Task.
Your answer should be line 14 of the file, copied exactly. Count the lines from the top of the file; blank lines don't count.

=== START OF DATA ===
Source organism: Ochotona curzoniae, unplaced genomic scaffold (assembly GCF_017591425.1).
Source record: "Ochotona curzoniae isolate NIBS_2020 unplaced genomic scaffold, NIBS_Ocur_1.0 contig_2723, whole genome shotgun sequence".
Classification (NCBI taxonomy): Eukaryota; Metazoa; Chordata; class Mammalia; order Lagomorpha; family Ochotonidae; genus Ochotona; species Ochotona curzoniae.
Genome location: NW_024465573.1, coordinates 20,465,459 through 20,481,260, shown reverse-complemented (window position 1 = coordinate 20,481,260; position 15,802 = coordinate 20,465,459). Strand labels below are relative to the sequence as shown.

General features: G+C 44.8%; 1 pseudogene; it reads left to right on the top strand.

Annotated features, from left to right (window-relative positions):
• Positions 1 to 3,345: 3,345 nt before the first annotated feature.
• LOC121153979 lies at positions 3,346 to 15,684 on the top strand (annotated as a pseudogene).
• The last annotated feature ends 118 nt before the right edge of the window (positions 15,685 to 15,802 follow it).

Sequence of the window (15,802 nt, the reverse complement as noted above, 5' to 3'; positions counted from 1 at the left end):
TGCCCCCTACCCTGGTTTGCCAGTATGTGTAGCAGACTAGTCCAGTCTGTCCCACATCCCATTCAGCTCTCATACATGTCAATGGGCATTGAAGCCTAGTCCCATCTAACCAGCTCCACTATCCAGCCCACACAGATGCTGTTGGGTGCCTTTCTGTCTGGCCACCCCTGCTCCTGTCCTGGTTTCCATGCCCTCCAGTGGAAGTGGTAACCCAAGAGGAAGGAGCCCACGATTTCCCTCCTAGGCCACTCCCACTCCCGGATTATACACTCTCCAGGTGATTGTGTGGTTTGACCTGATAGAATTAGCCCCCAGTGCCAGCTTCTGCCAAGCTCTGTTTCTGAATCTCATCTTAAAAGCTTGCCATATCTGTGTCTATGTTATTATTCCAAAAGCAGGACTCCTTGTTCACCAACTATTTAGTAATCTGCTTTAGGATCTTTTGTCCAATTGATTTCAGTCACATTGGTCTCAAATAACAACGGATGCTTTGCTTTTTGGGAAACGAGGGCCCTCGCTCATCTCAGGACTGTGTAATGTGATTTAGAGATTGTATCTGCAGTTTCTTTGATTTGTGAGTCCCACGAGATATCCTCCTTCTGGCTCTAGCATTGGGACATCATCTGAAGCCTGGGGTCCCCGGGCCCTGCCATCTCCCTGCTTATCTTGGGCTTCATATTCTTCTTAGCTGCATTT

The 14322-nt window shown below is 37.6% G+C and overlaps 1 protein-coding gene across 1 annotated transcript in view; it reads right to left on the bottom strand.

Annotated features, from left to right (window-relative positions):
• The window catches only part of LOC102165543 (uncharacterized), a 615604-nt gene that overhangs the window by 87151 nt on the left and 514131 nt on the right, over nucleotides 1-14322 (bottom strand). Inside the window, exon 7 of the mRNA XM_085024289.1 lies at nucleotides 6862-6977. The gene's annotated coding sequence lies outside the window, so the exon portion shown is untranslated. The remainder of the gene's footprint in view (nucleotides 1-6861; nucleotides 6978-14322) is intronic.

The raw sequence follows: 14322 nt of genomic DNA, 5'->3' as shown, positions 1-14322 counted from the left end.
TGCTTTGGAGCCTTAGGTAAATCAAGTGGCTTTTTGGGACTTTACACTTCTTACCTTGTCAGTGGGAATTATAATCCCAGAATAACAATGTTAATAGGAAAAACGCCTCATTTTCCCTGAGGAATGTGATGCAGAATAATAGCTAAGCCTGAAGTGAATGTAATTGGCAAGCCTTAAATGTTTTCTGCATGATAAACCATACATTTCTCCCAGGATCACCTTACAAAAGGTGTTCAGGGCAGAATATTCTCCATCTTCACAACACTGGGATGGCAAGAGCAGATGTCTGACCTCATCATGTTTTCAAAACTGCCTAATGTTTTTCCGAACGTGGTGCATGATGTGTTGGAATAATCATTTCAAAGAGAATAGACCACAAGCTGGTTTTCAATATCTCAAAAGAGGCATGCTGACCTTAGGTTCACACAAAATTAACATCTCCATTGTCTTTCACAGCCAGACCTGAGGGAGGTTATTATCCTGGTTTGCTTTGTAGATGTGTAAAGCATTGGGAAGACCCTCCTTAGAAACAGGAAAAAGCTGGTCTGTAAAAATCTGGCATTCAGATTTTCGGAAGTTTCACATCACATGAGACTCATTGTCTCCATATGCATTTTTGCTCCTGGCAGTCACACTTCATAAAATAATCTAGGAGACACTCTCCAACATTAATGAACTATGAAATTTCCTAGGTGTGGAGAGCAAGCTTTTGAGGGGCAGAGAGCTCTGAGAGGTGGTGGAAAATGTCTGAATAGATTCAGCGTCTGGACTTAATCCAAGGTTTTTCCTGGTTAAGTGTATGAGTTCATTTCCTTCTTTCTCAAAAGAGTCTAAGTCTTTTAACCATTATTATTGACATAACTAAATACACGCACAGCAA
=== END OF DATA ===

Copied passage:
• The window catches only part of LOC102165543 (uncharacterized), a 615604-nt gene that overhangs the window by 87151 nt on the left and 514131 nt on the right, over nucleotides 1-14322 (bottom strand). Inside the window, exon 7 of the mRNA XM_085024289.1 lies at nucleotides 6862-6977. The gene's annotated coding sequence lies outside the window, so the exon portion shown is untranslated. The remainder of the gene's footprint in view (nucleotides 1-6861; nucleotides 6978-14322) is intronic.